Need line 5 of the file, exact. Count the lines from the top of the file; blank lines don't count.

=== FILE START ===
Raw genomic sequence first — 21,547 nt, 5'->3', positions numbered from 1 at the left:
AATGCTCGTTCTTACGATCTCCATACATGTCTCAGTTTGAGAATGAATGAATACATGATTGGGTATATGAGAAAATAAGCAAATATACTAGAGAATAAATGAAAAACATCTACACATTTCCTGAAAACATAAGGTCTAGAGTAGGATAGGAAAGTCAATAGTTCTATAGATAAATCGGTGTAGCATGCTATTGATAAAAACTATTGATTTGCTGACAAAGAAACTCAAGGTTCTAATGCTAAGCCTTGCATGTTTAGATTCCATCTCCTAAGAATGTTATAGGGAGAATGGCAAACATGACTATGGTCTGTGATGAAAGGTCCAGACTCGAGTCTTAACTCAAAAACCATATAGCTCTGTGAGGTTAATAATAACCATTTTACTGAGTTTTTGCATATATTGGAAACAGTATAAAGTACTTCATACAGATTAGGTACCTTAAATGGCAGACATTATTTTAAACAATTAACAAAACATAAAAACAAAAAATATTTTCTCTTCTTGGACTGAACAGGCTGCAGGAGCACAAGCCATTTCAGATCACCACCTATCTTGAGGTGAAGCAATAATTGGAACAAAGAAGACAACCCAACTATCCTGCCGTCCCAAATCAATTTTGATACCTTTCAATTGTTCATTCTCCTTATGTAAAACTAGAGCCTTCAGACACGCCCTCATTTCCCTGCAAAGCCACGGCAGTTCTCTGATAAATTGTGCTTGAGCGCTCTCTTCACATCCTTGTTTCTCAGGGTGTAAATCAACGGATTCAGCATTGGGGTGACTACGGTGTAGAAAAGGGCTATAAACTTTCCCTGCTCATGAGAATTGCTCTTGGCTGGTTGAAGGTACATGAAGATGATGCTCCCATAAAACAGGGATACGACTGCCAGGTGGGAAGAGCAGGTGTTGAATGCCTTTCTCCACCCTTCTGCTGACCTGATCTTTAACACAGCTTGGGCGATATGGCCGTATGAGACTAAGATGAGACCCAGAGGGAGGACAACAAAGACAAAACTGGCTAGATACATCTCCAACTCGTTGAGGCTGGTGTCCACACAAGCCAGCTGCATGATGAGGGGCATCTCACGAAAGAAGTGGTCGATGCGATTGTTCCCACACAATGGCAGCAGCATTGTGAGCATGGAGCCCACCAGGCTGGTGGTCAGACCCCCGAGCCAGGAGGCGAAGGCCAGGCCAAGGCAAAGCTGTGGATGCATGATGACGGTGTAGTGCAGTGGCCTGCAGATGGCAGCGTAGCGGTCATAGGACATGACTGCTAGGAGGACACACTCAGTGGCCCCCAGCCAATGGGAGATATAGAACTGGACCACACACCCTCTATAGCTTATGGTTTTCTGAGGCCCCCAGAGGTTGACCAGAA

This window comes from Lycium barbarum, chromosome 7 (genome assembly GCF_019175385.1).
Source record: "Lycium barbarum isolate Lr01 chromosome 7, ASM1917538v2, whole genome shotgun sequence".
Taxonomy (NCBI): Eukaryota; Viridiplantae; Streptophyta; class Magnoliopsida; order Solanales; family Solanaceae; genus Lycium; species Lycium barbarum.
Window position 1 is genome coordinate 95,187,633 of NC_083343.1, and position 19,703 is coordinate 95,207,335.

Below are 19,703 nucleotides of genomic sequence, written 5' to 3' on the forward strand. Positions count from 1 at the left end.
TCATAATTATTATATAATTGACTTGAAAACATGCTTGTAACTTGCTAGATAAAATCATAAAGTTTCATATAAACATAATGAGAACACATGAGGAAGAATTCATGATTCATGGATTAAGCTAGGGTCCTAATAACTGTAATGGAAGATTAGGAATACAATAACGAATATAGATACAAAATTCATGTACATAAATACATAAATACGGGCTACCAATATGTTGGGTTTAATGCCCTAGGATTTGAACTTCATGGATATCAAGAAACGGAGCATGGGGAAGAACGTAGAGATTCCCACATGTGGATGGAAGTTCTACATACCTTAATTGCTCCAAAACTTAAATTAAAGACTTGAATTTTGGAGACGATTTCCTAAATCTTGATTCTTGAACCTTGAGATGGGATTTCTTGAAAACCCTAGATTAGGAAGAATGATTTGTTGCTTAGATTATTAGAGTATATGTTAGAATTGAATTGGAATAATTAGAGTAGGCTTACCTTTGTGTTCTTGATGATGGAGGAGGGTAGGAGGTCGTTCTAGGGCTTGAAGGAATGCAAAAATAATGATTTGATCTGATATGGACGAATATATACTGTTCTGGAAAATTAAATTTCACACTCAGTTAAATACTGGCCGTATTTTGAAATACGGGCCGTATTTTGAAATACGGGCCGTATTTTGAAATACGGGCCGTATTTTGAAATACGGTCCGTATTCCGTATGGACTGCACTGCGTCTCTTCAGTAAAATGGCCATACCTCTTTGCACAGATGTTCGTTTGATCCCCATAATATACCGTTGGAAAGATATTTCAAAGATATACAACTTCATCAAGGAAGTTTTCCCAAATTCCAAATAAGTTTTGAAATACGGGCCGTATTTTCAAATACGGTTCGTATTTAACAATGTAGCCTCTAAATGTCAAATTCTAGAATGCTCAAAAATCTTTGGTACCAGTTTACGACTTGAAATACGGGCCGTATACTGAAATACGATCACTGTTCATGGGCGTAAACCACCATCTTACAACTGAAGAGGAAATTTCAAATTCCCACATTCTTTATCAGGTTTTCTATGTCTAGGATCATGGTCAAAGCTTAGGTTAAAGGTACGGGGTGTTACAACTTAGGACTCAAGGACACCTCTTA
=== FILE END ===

Taxonomy (NCBI): Eukaryota; Viridiplantae; Streptophyta; class Magnoliopsida; order Solanales; family Solanaceae; genus Lycium; species Lycium barbarum.